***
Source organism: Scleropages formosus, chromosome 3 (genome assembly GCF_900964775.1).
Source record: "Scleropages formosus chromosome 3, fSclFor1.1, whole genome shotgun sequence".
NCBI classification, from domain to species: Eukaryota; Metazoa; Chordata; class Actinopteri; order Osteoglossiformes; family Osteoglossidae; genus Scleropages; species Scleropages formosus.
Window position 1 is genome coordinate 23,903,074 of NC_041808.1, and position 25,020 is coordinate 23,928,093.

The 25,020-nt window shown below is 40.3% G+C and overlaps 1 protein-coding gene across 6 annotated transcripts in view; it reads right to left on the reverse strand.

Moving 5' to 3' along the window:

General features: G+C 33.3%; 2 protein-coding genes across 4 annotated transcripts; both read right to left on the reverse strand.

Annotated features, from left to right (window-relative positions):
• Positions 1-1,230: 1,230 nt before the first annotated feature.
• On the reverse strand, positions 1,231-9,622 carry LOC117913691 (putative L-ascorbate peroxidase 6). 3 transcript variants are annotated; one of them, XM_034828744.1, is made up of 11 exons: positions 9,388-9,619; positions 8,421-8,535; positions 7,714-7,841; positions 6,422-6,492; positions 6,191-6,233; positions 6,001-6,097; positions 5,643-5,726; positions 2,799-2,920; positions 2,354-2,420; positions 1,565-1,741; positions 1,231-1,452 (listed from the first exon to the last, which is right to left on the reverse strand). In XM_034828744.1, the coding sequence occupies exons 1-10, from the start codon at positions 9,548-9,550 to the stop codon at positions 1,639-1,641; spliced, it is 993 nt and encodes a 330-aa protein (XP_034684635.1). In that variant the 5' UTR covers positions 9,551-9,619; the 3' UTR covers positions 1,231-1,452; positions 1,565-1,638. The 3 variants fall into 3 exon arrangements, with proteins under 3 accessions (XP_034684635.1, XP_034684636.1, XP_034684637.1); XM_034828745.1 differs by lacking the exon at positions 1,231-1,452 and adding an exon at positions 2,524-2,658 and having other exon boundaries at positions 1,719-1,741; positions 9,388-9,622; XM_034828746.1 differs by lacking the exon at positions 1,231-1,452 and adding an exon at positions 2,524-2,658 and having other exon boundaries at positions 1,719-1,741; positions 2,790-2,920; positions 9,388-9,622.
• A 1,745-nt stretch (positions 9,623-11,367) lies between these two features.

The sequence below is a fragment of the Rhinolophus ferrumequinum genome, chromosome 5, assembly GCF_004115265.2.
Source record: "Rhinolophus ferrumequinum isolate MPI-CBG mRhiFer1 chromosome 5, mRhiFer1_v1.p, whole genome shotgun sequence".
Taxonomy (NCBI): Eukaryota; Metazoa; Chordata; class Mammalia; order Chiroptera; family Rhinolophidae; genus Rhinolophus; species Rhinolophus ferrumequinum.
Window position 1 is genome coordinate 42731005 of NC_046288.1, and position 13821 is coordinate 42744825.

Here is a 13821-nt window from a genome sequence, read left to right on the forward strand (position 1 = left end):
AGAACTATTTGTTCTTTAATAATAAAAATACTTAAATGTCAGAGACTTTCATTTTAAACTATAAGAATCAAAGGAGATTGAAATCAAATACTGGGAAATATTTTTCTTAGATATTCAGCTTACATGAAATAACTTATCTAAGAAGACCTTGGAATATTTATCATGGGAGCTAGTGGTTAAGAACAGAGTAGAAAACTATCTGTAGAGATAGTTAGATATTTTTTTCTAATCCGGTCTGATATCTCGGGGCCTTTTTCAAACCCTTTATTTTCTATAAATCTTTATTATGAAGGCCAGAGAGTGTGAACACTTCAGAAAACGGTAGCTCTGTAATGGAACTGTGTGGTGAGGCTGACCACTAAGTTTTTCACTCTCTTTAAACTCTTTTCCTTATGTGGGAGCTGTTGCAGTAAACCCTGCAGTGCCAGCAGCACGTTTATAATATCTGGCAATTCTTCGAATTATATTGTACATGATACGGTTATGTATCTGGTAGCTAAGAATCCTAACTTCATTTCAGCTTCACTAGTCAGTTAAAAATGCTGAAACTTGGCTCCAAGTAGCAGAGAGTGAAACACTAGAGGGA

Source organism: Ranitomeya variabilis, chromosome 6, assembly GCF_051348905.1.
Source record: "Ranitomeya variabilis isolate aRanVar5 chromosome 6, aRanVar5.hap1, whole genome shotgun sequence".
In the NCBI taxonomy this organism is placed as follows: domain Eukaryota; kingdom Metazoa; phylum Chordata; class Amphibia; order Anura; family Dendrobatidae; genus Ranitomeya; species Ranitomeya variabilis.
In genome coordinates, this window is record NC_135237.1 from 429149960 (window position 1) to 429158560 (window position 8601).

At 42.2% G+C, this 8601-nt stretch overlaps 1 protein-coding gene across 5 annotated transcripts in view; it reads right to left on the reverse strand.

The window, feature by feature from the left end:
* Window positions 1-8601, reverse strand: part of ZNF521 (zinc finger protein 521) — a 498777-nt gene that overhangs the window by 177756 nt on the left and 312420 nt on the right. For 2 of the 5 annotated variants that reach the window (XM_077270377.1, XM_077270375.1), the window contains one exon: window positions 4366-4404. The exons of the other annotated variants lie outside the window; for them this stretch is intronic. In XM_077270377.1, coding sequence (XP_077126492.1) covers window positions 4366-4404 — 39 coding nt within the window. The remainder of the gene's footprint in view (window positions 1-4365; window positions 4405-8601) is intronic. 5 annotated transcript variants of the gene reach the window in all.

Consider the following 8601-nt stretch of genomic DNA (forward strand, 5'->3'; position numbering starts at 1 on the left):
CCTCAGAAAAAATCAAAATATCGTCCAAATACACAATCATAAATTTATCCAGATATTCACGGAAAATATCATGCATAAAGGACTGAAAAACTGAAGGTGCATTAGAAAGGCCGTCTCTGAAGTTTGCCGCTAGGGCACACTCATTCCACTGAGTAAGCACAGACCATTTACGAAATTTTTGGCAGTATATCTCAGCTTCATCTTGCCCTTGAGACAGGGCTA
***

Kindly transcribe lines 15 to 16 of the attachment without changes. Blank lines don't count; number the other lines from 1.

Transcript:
Window position 1 is genome coordinate 42731005 of NC_046288.1, and position 13821 is coordinate 42744825.

Here is a 13821-nt window from a genome sequence, read left to right on the forward strand (position 1 = left end):